- Circumambulation and Scripture Reading
- Approaching the Altar
- Working Tools
- Return and Revestment
In the Three Symbolic Degrees, the Prologue is found in the Entered Apprentice Degree and consists of a series of questions propounded to the candidate who has been patiently waiting during the opening ceremonies. These questions establish the man's eligibility to proceed with the degree. In York Rite's Chapter and Council the Prologue of a Degree sometimes takes on a dramatic character of its own, serving a purpose similar to "Act I" of a three-act play.
The candidate is changed into certain symbolic clothing and/or given some basic instructions. He is then led to the door of the Lodge where he knocks to gain admission.
After some questions at the door to establish the purpose of the alarm, and the qualifications of the candidate, he is admitted and "received" into the Lodge by a symbolic act accompanied by a short explanation of this symbolism, which varies in each degree.
4. Circumambulation and Scripture Reading
Depending on the degree, and particularly in the Entered Apprentice Degree, an additional prayer may be offered at this point (in addition to the one at opening.) Next, the candidate is led clockwise around the Lodge a certain number of times, while a passage of Scripture is recited appropriate to the degree being conferred.
5. Approaching the Altar
After more questions with the Junior Warden, Senior Warden, and Worshipful Master, the candidate is conducted to the altar where he will receive his obligation.
This is the heart of the degree. It is what makes the man a Mason. The candidate is informed that his Masonic obligation can never conflict with his duty to God, to his country, his neighbor or himself. He is also given the opportunity to "back out" at this point, if unwilling to proceed. Once he proceeds, he takes the full obligation, which varies in each degree.
Now that he is obligated, the Brother learns the secrets pertaining to the degree to which he has just attained. These secrets are much discussed elsewhere, and I can only say with propriety that they typically consist of a password, a grip ("secret handshake") and a couple of signs. His knowledge of these signs is then demonstrated to the Junior Warden, Senior Warden, and Worshipful Master.
The candidate is given an Apron and/or taught how to wear his existing one, according to his particular degree. A short history or explanation of the symbolism of the Apron is given.
9. Working Tools
Now that he is wearing his Apron properly, the Brother is ready to be presented with the Working Tools of the degree. These are regular builder's tools with which the world is already acquainted, but they are presented with an explanation of their moral symbolism. For example, the plumb-line teaches us to walk uprightly before God and man.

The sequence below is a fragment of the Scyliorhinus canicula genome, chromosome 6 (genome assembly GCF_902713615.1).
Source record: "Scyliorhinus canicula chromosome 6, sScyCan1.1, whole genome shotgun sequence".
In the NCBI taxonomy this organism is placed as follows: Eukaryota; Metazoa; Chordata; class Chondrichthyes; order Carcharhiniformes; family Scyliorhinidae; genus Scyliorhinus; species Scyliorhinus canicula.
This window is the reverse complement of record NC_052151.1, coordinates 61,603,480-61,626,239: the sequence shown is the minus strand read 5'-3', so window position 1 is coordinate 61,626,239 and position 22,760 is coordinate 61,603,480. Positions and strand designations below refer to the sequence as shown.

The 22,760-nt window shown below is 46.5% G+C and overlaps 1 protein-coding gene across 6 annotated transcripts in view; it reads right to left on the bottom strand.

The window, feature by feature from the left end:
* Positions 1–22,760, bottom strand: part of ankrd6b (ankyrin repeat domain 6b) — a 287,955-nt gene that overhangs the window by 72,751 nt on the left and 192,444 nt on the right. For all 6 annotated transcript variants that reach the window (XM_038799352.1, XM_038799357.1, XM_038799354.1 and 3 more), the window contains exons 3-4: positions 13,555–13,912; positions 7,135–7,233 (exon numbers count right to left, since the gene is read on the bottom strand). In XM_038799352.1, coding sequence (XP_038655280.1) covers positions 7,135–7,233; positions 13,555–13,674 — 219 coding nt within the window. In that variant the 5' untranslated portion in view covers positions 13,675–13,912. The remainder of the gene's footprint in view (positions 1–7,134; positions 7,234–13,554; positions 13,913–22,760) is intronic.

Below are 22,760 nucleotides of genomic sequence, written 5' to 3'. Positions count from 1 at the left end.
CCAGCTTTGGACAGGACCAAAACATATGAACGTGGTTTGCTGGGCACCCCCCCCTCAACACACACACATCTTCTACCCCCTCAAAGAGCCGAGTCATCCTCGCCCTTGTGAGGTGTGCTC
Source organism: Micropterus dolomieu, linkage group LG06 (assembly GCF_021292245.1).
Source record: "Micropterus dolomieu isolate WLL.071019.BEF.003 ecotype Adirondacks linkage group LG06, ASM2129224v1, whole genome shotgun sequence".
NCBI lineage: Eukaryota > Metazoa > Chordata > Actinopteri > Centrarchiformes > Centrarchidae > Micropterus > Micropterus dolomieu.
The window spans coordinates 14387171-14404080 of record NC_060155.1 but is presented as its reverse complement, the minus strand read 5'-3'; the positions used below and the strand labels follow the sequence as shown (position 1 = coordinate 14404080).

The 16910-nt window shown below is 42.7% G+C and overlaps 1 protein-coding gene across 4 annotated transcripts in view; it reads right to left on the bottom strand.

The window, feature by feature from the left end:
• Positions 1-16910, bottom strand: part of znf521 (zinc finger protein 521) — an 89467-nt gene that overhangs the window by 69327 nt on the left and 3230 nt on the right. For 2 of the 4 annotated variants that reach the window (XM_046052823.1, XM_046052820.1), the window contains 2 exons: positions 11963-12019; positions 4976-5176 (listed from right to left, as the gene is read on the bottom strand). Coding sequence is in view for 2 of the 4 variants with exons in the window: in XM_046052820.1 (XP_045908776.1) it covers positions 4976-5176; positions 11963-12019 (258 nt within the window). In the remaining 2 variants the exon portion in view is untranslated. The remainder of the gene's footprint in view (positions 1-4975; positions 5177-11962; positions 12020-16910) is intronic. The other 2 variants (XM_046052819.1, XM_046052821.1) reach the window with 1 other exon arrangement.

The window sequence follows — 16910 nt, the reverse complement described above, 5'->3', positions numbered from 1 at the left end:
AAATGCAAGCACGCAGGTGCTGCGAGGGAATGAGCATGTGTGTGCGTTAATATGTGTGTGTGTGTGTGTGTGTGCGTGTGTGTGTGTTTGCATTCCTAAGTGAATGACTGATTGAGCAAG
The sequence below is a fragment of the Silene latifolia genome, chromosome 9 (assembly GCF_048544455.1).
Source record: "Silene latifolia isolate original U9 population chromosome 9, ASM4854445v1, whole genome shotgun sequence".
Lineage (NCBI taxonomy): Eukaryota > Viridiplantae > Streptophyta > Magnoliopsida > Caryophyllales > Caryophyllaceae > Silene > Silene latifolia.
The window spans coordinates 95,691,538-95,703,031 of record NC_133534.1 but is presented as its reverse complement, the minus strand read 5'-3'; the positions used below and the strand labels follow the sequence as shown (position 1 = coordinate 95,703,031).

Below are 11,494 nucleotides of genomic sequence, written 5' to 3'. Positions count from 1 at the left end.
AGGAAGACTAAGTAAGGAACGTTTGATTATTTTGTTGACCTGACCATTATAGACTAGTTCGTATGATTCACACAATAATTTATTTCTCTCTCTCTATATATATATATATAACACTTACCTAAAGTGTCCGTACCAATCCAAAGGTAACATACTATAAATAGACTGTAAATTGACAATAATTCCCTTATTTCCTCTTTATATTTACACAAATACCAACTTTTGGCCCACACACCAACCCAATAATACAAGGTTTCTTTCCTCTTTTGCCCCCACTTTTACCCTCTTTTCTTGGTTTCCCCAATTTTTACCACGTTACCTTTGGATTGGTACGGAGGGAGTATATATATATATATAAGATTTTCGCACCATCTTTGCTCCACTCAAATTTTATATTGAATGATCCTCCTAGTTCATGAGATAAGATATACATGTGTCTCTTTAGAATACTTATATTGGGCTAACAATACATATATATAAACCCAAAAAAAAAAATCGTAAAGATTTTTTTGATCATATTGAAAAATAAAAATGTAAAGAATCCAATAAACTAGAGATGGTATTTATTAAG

10. Return and Revestment
The Brother is conducted out of the Lodge, where he changes back into his ordinary clothing (continuing to wear the Apron, however, as taught in the degree) and he is returned to the Lodge room.
The drama varies greatly with each degree. For the Entered Apprentice, it is nothing more than a short admonition from the Master (we're talking two sentences.) For the Fellow-craft the Drama is integrated with the Lecture itself (which will be explained next). For the Master Mason Degree, and many of the York Rite Degrees, it is an elaborate and beautiful performance in which the Candidate takes an active role (with his conductor guiding him and sometimes speaking on his behalf.) The drama section of the degree is often done in costume with great effect. If the obligation (although short in duration) is the main course of the Degree, the drama is like a fine dessert, without which the meal would be incomplete.
The lecture recounts the ceremonies of the degree which have been performed, endeavoring to explain some of their meaning and inspiring contemplation upon the rites and symbols by the candidate. It often contains a commentary of philosophical and moral value, along with additional historic material pertaining to the degree. These Lectures can range from a half hour to an hour long and are, today, memorized word-for-word (quite an impressive feat!) A portion of this lecture includes a Question and Answer examination about what the candidate has passed through and a test of his knowledge of the passwords, grips, and so forth. This portion of the lecture becomes the Candidate's duty to learn and present before the Lodge before he may be advanced to the next degree.
The charge is a short statement given to the Mason outlining the particular type of moral behavior and refinements of character expected by a Brother of this degree. (A historical side note: After reading The New Masonic Trestle-board, a product of the National Masonic Convention of 1843 held in Baltimore, I believe all the charges used in the USA were written wholly by brother Thomas Smith Webb, which accounts for the slightly different ring to their vocabulary as compared to the rest of the degree work and lectures.)
I hope this post has been enjoyable. I'm also curious how accurately it reflects the order of the degree work as it is conducted by other Masons around the world.